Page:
Lawmakers debate whether to test for coronavirus In the Capitol

An uptick of coronavirus cases In the U.S. Capitol has escalated a debate over mandatory testing for lawmakers.

House Minority Leader Kevin McCarthy this week called on Speaker Nancy Pelosi to take up President Trump’s offer to deliver rapid testing kids to the Capitol In order to test staff and lawmakers, who arrive each week from every part of the country.

The California Republican made the request after Rep. Louie Gohmert found out he had the virus. The Texas Republican was diagnosed after the White House administered a rapid test ahead of a trip with the president.

So far, nine lawmakers have tested positive for the coronavirus.

“The House Majority’s reaction posture has proven inadequate for the institution of our size and unique responsibilities,” McCarthy told reporters. “This is the not just a campus. The country expects us to convene.”

Dozens of Capitol employees have contracted the coronavirus, including staffers, U.S. Capitol Police officers, and building maintenance workers.

The two parties, meanwhile, have been battling over safety protocols.

Democrats accuse Republicans of acting recklessly because some have not worn masks and have kept their offices fully staffed instead of reducing employees to mitigate the risk of transmission.

Republicans blame Democrats for the safety flaws.

The House GOP introduced a measure weeks ago calling for gradually returning Congress to session by starting with subcommittee work and eventually advancing to a full convening of the House. The Republican proposal called for testing staff and lawmakers for the virus and taking up Trump’s offer to deliver the testing equipment.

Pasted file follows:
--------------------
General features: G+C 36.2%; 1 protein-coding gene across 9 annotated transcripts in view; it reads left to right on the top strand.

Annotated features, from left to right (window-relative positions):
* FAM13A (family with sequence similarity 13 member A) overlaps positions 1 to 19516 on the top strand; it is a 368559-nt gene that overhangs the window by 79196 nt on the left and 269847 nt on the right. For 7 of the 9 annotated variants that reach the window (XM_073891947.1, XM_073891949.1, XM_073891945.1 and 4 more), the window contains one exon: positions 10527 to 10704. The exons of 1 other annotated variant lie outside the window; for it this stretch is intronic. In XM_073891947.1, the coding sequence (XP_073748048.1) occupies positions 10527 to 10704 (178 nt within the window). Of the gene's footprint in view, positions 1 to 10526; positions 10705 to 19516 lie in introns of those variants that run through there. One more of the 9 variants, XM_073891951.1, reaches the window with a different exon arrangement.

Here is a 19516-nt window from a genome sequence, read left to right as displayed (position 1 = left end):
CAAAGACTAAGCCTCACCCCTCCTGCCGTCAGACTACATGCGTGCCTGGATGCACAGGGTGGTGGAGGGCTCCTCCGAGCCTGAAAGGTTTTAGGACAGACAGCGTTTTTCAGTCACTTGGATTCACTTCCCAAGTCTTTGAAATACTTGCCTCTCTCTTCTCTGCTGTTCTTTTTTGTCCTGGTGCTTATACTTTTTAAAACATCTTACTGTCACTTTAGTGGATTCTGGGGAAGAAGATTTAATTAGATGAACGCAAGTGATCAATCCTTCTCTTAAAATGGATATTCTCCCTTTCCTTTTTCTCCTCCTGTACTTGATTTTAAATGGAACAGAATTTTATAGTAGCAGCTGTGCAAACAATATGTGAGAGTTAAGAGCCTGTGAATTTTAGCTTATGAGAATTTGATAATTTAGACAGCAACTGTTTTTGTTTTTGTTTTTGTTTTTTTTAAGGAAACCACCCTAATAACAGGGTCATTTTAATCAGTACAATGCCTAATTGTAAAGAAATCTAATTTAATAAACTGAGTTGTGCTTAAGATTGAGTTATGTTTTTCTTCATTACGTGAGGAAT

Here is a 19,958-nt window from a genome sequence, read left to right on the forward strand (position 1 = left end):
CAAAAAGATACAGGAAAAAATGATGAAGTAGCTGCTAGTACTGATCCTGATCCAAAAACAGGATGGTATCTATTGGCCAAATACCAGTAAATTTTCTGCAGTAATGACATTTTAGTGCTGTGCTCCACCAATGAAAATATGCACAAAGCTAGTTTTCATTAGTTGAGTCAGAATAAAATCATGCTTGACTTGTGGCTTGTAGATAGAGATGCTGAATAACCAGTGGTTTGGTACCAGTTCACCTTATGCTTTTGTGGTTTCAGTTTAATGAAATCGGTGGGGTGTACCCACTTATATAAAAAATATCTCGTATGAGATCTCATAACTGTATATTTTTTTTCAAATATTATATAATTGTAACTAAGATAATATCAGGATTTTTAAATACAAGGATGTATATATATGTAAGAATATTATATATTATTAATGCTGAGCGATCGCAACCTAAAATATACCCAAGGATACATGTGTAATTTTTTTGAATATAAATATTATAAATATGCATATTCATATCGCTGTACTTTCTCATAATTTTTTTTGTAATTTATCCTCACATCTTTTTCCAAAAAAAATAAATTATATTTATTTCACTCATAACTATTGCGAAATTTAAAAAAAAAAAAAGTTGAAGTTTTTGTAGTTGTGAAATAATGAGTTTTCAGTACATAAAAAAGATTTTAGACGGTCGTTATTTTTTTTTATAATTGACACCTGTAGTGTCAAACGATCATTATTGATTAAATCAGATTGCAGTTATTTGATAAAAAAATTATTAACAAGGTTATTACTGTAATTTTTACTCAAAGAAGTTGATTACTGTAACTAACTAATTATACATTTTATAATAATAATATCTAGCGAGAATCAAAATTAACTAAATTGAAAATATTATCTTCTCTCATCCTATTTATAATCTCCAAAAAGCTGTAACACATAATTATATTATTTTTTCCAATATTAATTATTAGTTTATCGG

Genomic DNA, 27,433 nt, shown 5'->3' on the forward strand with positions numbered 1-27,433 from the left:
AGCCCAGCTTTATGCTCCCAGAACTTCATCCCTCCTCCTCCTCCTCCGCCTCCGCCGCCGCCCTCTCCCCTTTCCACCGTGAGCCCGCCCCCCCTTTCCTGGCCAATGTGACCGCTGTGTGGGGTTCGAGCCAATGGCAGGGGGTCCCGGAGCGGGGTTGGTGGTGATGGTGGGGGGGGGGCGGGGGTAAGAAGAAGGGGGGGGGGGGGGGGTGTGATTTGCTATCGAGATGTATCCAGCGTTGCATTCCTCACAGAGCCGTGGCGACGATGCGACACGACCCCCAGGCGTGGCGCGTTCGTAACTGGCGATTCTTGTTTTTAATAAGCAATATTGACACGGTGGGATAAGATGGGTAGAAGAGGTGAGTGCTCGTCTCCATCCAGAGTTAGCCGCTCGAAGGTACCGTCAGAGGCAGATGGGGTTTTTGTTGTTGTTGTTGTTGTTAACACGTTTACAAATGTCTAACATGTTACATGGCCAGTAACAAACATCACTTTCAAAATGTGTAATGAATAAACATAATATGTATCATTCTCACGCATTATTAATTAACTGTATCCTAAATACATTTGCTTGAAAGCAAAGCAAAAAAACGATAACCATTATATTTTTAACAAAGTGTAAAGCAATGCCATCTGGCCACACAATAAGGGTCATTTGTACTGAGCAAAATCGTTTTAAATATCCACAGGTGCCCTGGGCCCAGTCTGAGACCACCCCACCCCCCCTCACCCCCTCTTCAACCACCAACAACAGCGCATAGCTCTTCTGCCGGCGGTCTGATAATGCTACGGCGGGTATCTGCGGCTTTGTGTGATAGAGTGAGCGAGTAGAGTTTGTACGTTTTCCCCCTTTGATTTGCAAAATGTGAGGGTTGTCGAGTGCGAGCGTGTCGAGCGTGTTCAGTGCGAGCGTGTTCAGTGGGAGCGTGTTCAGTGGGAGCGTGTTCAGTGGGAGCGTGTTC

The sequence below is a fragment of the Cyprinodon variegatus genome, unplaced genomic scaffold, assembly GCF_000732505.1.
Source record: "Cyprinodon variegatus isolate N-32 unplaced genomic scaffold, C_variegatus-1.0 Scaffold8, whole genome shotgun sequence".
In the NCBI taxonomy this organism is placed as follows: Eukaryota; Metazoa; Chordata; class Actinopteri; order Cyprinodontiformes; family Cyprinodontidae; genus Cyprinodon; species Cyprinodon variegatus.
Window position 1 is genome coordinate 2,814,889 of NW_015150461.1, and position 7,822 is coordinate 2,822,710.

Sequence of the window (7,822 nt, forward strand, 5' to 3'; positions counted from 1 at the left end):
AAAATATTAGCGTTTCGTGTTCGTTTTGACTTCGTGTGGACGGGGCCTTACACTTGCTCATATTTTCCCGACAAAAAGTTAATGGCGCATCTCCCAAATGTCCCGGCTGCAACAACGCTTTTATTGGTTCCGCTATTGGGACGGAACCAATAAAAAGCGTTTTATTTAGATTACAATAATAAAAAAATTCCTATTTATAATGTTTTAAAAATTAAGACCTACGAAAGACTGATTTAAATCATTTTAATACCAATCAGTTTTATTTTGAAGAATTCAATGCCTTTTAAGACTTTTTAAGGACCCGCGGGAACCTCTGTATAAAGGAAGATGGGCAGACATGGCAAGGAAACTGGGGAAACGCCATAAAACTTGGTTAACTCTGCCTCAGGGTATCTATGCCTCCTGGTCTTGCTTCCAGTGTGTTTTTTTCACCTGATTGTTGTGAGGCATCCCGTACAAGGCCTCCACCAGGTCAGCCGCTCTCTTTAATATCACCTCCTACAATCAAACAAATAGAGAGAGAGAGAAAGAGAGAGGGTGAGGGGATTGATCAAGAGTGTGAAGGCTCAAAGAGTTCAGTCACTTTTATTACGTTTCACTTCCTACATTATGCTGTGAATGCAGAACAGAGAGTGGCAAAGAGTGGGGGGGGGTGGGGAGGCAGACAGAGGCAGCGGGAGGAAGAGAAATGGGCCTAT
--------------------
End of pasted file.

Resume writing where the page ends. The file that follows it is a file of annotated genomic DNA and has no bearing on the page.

McCarthy said testing is the particularly important because the coronavirus can spread by individuals who are asymptomatic. Gohmert, for example, said he had no symptoms ahead of his diagnosis.

“Why haven’t we tested those people that are around them, within their committees. And it’s not just In committee. Who are those members near? Who did they have dinner with before? Who did they have a meeting with before?”

Gohmert flew to Washington earlier this week with Rep. Kay Granger, of Texas, who is the the top Republican on the Appropriations Committee. A Granger aide told the Washington Examiner Friday the lawmaker has tested negative for the virus after deciding to self-quarantine as a precaution.

A group of Republicans have come under intense scrutiny for inconsistent mask usage. McCarthy said he tells all of the GOP lawmakers to wear a mask.

Pelosi on Wednesday mandated mask use on the floor but maintains her position that testing isn’t needed, even though Majority Leader Steny Hoyer, a Maryland Democrat, pledged to raise the issue with her.

“The Capitol physician has not said yet that he thinks that we should be tested,” Pelosi said.

Across the Capitol, Majority Leader Mitch McConnell has made no moves to acquire tests or ask senators to be tested.

Sen. Rand Paul, a Kentucky Republican, tested positive for the virus In March, and Sen. Tim Kaine, a Virginia Democrat, later tested positive for coronavirus antibodies.

Both McConnell and Pelosi made a joint decision this spring to reject a White House offer to supply tests because there was a testing shortage.

Even now, Pelosi said, thousands of people would have to be tested In the Capitol, potentially every day, which would happen “at the expense of others.”

She added, “It’s not up to Sen. McConnell or me, as far as I’m concerned. It’s up to the Capitol physician.”

A reporter asked if Dr. Brian Monahan, the Capitol physician, would come brief reporters.

“That’s up to him,” Pelosi answered.